A team from California’s $6 billion lab, The Lawrence Livermore National Laboratory (LLNL), has announced research on a major issue “plaguing a common metal 3D printing technique.” The new discovery will be published in the August volume of peer-reviewed journal Acta Materialia and could lead to a faster adoption of 3D printing than previously anticipated.
I asked LLNL and their commercial partners about this important development and the long-term project to advance 3D printing with metal.
Ibo Mathews is a principal investigator at LLNL and co-author of the new research. Mathews completed his PhD in experimental condensed matter physics at MIT and then spent most of the next decade at famed Bell Labs. He holds several patents, including one for laser-induced gas plasma machining. His most recent work looks at a more widely used 3D printing technology, powder bed fusion (PBF).
Commercial application of PBF based 3D printing comes in several forms. EOS are leading direct metal laser sintering (DMLS) manufacturers, Arcam patented electron beam melting (EBM) which as the name implies, uses an electron gun rather than a laser and SLM Solutions hold patents on their multi-beam selective laser melting (SLM) technology. Stratasys have numerous DMLS machines at their contract manufacturing facility in Austin, Texas.
DMLS type machines are used to create critical components in industries from aerospace to medical implants. Therefore it is certain that LLNL’s findings will be closely scrutinized.
Matthews (left) adjusting a 4 KW laser. Image via.
Important new insights
When the AM project began, Mathews hinted that LLNL should expect groundbreaking results saying the work, “seeks to do more detailed experiments on metal-based additive manufacturing than what has been done (before).” This latest publication “represent(s) new insights” into “the prediction and minimization of void defects and surface roughness in additively manufactured metal components.”
The rapid heating and high temperatures generated using lasers for additive manufacturing with metal is known to improve part strength. But the same process can also result in voids or pores, and this can weaken such parts. These defects arise when there is incomplete melting of metal powder or if strong vaporization causes, “keyhole-mode melting.”
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Commenting on> said, “If we want to put parts into critical applications, they have to meet quality criteria. Our project is focused on developing a science-based understanding of the additive manufacturing process to build confidence in the quality of parts.”
King is co-author of the new paper and part of the project to develop algorithms that will resolve problems with surface roughness, residual stress, porosity and micro cracking in 3D printed metal. The project commenced in March 2015 in partnership with GE. Additive manufacturing innovation institute America Makes, provided $540,000 and set an 18-month timeframe for delivery.
Matthews with co-authors Gabe Guss and Phil Depond. Image via.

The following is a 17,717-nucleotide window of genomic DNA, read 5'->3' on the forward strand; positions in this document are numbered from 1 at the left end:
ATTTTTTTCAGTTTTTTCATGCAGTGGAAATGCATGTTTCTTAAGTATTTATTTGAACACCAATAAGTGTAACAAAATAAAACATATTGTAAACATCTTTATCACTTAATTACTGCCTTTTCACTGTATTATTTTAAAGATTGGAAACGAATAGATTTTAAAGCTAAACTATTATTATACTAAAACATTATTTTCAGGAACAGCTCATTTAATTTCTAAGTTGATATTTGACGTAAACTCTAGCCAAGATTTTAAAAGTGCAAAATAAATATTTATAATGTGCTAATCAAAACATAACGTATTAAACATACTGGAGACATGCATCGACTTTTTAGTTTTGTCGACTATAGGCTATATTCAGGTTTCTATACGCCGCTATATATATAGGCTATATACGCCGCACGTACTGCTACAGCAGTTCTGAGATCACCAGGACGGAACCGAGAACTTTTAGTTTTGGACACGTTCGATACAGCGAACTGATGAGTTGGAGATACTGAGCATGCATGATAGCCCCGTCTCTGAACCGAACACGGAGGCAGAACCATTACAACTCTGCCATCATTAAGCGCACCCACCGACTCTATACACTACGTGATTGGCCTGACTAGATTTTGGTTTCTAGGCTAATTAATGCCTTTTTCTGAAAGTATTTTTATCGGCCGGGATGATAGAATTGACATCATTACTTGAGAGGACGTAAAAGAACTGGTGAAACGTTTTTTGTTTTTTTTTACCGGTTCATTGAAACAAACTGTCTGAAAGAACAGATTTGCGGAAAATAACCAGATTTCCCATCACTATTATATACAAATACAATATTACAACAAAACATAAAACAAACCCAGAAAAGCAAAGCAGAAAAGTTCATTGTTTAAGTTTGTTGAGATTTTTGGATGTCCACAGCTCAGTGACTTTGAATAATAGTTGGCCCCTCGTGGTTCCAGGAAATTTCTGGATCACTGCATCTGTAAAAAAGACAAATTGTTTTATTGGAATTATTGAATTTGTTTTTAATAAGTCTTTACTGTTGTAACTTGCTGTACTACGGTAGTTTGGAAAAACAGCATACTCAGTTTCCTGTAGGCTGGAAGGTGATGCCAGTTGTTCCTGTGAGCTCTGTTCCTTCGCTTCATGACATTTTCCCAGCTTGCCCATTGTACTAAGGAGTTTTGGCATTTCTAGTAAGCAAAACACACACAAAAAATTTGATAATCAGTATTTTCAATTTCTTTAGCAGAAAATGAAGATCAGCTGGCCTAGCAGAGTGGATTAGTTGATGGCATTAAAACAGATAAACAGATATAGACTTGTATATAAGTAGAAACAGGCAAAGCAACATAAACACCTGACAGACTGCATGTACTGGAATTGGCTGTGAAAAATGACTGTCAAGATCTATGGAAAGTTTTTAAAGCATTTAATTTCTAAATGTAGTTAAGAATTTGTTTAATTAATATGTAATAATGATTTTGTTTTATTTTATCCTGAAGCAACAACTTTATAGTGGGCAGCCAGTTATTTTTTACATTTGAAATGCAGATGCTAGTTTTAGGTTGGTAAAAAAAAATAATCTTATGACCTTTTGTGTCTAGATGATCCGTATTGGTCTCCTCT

GE’s principal investigator, Bill Carter, confirmed to me that the algorithm project is on schedule and the software would be available to members of America Makes in September.
It is possible that algorithm implementation on research machines at that point may then result in further orders for AM metal printers which traditionally have lengthy sales cycles due the time spend on certification and qualification.
Once the algorithms are ready they will be made available under an open source license. Matthews hopes this will lead to further great leaps in the AM industry. The eventual software model will fully assess how metal powder forms a melt pool and behaves before solidifying. King said, “These models will be a big step forward toward getting away from the experience base and getting the science base behind it.”
Predictive modeling enables faster progress
Qualification and certification are fundamental stages in the adoption and use of new materials and processes. Without accurate predictive modeling these stages are likely to remain lengthy and the promised rewards of AM will remain out of reach.
To understand how problems with metal printing arise LLNL used an ultra-high speed camera to record a 600 W fiber laser melting Ti64 titanium alloy, 316L stainless steel and pure Aluminum powders. Experiments were performed with variations to the beam power and atmospheric pressure in the build chamber.
Mathews explained, “the information gleaned from the single track experiments are helping to guide custom builds produced by the Fraunhofer machine and enabled by the open source code.”
GE’s Bill Carter, explained the Fraunhofer Institute’s laser-based powder bed fusion R&D platform was necessary because, “Commercial SLM machines do not permit access to specific process parameter information and tool paths,” this means that making the particular variations under controlled experimental conditions is limited.
The images taken at 500,000 frames per second show how laser scanning displaces metal powder. This area of powder displacement is referred to as the denudation zone (DZ). It is the detailed physics that describe how the DZ is produced that is the primary contribution of this work and something not reported in academic literature before say the researchers.
The authors found that the, “dominant driving force for denuding powder near a melt track is the entrainment of particles by surrounding gas flow.” The report continues, “Flow is induced by the intensive evaporation that occurs within the laser spot and pressure drop inside the associated vapor jet due to the Bernoulli effect”.